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UBC Theses and Dissertations

A study of the Speech Act of Refusals by native speakers of Japanese and learners of Japanese as a second language Noguchi, Mayumi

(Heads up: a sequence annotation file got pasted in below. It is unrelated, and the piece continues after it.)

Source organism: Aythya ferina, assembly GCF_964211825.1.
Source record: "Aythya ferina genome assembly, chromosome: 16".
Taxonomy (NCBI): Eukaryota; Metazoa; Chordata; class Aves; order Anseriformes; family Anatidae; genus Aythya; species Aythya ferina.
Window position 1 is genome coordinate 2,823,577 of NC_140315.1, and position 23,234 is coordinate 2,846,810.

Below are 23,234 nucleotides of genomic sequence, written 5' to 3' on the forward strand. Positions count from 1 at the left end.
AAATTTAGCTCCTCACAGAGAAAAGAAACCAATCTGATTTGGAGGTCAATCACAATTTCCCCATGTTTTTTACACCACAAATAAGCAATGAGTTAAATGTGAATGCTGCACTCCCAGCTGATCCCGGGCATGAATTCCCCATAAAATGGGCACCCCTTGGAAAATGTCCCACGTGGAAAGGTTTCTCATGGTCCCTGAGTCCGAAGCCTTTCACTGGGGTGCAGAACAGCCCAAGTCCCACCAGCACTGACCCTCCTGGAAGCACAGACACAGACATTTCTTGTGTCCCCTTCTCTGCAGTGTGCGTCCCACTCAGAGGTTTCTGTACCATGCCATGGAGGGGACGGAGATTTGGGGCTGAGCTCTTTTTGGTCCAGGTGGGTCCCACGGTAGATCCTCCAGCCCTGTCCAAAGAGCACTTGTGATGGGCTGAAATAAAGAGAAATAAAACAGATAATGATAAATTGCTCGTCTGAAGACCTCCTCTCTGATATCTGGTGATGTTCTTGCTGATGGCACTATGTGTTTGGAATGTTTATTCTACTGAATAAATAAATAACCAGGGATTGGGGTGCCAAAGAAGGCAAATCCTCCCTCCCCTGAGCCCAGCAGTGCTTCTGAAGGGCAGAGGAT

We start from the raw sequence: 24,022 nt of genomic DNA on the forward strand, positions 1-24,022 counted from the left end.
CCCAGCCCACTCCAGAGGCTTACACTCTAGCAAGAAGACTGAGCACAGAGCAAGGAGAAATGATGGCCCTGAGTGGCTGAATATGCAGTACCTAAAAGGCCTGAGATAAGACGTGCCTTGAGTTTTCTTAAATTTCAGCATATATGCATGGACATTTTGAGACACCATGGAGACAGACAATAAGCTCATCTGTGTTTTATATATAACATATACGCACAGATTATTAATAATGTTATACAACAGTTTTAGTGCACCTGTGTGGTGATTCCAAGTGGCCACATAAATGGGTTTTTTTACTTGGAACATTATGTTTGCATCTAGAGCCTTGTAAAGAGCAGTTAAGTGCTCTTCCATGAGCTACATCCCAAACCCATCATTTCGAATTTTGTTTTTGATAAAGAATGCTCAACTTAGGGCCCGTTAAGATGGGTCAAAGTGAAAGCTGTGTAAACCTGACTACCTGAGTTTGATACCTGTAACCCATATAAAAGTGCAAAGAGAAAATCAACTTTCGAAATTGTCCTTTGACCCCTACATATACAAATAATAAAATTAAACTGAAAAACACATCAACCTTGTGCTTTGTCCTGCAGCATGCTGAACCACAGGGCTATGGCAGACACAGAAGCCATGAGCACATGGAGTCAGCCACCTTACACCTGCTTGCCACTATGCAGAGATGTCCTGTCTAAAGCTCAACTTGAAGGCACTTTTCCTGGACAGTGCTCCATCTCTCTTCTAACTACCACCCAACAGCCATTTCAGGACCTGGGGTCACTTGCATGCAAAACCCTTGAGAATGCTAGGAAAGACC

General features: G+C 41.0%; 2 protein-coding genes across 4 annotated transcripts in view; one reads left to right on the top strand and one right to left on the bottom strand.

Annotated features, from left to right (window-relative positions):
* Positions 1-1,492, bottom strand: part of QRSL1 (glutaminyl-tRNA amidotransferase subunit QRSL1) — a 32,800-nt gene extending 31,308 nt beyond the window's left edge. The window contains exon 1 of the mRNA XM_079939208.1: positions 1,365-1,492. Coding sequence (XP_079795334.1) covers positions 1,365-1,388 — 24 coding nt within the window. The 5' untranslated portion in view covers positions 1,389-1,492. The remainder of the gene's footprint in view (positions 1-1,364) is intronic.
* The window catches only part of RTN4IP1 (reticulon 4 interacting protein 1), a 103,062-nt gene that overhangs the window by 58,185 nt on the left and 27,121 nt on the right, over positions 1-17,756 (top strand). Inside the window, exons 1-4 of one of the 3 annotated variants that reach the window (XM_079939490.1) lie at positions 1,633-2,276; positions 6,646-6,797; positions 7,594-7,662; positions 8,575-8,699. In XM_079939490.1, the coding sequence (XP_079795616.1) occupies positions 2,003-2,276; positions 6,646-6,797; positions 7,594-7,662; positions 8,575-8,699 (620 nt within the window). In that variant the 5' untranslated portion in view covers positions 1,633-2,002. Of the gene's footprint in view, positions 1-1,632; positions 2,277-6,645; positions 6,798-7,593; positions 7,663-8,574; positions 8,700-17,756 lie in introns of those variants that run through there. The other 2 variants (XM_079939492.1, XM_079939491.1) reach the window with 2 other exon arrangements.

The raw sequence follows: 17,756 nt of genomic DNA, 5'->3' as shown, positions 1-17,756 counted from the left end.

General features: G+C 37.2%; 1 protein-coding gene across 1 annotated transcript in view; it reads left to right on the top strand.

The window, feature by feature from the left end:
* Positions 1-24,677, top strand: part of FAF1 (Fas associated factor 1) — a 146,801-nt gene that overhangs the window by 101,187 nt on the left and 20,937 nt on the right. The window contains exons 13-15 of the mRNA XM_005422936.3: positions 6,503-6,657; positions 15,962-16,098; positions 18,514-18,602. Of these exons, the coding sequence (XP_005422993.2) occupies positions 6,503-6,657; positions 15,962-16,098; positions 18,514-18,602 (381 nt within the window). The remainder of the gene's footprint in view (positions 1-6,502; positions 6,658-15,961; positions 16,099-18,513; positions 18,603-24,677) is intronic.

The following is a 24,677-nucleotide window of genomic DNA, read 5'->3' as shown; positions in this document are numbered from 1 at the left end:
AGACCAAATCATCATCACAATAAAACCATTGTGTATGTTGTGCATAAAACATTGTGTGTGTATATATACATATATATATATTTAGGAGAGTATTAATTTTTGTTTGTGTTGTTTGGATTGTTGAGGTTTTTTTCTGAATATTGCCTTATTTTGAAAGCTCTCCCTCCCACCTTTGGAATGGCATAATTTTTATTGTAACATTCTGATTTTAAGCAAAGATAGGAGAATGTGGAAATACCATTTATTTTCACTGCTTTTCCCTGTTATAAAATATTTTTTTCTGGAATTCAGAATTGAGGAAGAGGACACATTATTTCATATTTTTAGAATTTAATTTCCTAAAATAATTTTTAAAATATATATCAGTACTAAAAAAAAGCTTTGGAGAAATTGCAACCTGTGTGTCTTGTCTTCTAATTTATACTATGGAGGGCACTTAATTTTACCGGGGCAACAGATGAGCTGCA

As the role of pragmatic competence (the ability to use socially appropriate rules of speaking in a given context) within communicative competence has become a crucial issue in second language (L2) learning, interlanguage (IL) pragmatics, a subdiscipline of L2 research concerned with how nonnative speakers comprehend and produce speech acts, and how they acquire L2 speech act knowledge, has been receiving increased attention in L2 research. However, most of the IL pragmatics studies thus far have been conducted in ESL settings, and relatively few have been done in Japanese as a second language (JSL) settings. In order to communicate effectively and appropriately with the Japanese, JSL learners need to have knowledge of the social rules of speaking that include understanding different degrees of politeness with regards to the situation and the interlocutor, and the Japanese communicative style including such concepts as dependency, empathy, reserve, and in-/out-group relationships and distinctions. In the present study, the speech act of refusals to interiocutors of three different status (higher, equal, and lower) by native speakers of Japanese (NSJ) and JSL learners were compared and analyzed. The purpose of this study was to examine whether pragmatic transfer occurred in the JSL interlanguage, and whether NSJ and JSL made sociopragmatically appropriate choices in politeness and linguistic forms according to social status variables. Speech act data were collected by means of a 9-item discourse completion test (DCT), and the DCT data were analyzed in terms of the selection and order of semantic formulas (e.g., excuse, apology, offer of alternative, etc.), and communicative style (i.e., the use of the qualifier chotto, unfinished sentences, and honorifics). Qualitative data from retrospective interviews were used in order to investigate what made them say what they say: i.e., the transfer of English rules of speaking to Japanese, use of pragmatic knowledge about Japanese rules of speaking, and taking into account the status differences between themselves and their interlocutors. Differences were found between NSJ and JSL in terms of the selection of semantic formulas considered appropriate. Such differences seemed not only attributed to the JSL's transfer of English rules of speaking but also to other factors, such as teaching-induced errors (transfer of training), and stereotypes they have of Japanese rules of speaking. NSJ and JSL refusals also differed in their use of politeness strategies. NSJ made a distinction in their choice of linguistic forms according to the status of the interlocutors, but JSL's choice of linguistic forms was not made solely according to the status of the interlocutors. The results suggest that the current instruction in the JSL classroom should be re-examined, and implications for teaching are suggested accordingly.

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